Gaston Linden (1855-1940) was a Belgian artist working mainly in Paris. He exhibited two paintings in Berlin at the International Art Exhibition in 1891 and was awarded an honorary distinction for them. He also exhibited at the Paris Salons.
Description of the painting:
The portrait shows a young woman in a bust view, en face (frontal). The model is portrayed in a black outfit, most likely fur. The neck is covered with a dark scarf with orange stripes. It is also placed on her head, enveloping her. The woman’s face is bright, as if illuminated. The strong color accent is the blood-red lips. The woman looks ahead, her gaze focuses on the viewer, with whom she establishes contact. Loosely curled bangs flow onto the woman’s forehead. The background of the portrait is monochromatic.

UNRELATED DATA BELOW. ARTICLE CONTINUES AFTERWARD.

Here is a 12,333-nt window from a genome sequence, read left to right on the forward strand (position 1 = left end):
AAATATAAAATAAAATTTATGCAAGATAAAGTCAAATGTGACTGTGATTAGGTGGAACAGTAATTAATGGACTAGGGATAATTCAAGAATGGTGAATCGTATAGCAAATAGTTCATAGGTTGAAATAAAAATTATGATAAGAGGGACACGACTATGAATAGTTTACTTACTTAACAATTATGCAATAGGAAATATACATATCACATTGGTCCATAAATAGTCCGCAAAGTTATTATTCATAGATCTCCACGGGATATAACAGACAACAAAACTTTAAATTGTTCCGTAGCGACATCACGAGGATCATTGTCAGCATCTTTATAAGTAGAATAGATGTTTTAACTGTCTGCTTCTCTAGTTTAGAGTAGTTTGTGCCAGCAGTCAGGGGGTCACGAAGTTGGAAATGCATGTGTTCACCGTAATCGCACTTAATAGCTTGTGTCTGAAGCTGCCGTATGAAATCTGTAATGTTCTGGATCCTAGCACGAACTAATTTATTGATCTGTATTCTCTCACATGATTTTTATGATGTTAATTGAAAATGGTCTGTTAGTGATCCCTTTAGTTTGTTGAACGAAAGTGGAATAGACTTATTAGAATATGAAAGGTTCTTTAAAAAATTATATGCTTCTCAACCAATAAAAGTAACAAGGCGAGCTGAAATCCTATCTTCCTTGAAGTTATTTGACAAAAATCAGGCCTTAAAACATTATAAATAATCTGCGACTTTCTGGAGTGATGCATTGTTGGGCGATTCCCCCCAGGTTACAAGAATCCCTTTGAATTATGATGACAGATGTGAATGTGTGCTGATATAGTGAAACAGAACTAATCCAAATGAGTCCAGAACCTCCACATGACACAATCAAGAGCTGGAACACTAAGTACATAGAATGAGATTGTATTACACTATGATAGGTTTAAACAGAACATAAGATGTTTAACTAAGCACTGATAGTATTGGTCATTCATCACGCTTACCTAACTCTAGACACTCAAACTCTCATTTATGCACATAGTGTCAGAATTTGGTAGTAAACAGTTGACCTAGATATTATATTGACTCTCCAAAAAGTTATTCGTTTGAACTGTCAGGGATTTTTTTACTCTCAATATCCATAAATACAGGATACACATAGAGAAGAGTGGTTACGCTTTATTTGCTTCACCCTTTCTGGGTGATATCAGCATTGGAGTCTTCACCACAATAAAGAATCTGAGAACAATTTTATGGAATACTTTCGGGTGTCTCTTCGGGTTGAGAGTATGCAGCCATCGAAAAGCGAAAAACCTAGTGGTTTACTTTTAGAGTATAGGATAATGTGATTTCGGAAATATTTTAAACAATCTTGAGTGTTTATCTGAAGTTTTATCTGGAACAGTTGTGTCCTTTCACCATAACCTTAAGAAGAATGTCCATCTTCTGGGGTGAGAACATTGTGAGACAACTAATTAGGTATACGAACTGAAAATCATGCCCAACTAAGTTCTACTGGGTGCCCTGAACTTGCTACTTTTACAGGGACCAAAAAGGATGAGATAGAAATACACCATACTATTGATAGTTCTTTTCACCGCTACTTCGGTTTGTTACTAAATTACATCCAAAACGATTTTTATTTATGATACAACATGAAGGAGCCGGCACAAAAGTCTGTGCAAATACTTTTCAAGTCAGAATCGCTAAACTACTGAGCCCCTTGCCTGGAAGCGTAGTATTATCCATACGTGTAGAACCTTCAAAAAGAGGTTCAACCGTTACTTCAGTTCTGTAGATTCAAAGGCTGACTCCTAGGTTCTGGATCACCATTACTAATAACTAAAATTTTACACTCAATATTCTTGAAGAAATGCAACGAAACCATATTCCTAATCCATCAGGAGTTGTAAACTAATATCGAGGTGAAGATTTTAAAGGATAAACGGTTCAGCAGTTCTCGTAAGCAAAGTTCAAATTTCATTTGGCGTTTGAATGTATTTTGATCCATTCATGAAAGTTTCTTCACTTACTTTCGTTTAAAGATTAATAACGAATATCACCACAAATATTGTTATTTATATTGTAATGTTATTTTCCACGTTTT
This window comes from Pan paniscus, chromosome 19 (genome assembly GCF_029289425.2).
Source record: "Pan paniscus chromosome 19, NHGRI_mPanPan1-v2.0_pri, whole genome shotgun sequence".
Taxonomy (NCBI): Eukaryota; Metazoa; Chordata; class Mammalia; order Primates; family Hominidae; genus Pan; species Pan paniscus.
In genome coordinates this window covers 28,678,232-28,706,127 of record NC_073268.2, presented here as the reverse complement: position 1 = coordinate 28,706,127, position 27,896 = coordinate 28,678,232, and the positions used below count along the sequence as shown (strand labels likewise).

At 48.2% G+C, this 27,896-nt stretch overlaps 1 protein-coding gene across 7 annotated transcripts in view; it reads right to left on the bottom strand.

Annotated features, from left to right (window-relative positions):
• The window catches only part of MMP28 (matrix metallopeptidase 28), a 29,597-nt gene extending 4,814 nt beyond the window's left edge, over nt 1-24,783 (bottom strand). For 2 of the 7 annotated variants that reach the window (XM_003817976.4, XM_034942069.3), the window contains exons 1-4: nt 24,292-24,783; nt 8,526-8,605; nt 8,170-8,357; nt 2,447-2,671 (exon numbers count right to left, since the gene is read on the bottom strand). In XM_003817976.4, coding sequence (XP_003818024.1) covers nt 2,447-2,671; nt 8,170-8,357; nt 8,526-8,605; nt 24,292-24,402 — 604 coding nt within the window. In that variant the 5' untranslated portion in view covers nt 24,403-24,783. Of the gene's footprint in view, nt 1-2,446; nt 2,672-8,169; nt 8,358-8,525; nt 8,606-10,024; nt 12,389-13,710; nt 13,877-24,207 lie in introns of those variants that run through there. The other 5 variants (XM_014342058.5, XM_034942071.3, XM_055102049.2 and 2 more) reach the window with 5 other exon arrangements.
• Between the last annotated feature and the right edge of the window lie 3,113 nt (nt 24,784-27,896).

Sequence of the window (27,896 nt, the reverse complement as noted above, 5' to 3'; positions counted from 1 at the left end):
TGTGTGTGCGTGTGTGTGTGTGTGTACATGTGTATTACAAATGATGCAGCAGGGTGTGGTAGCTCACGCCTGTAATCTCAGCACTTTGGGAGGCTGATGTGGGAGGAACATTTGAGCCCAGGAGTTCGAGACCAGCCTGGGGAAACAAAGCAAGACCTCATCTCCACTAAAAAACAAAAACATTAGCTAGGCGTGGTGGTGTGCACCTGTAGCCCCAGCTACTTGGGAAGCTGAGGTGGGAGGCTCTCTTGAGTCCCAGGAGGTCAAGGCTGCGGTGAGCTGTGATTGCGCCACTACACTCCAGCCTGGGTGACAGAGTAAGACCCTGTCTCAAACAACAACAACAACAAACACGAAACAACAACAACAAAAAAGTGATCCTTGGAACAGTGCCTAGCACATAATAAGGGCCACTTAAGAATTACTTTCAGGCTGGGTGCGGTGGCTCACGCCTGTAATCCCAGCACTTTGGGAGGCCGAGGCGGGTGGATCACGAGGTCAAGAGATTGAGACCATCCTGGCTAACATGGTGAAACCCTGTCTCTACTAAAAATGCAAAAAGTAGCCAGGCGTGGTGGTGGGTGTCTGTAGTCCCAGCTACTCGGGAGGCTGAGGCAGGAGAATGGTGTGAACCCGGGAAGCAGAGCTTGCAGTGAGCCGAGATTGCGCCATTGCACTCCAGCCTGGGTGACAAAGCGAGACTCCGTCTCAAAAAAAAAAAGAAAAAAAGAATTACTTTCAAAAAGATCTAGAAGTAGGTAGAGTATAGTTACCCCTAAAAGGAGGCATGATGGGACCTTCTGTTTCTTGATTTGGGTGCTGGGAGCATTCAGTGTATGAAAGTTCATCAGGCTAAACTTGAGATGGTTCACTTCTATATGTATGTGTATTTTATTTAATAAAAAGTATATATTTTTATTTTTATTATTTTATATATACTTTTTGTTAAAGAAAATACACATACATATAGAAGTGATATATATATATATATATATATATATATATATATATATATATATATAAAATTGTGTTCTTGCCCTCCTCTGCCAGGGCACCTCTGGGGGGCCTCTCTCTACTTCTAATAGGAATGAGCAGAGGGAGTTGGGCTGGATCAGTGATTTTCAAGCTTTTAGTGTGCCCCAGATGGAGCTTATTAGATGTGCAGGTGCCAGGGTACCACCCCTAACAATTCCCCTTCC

The artist bases the work on three colors – red, black and white. The bright face of the model contrasts with the black outfit and the intense red of the background. It seems as if the face emerges from the black space of the scarf. The artist paid great attention to outlining its details. By using chiaroscuro, he emphasized the features. The careless depiction of the outfit and the uniform background make the work a study of the woman’s face. The portrait, through the intense, captivating gaze of the model, is almost hypnotic.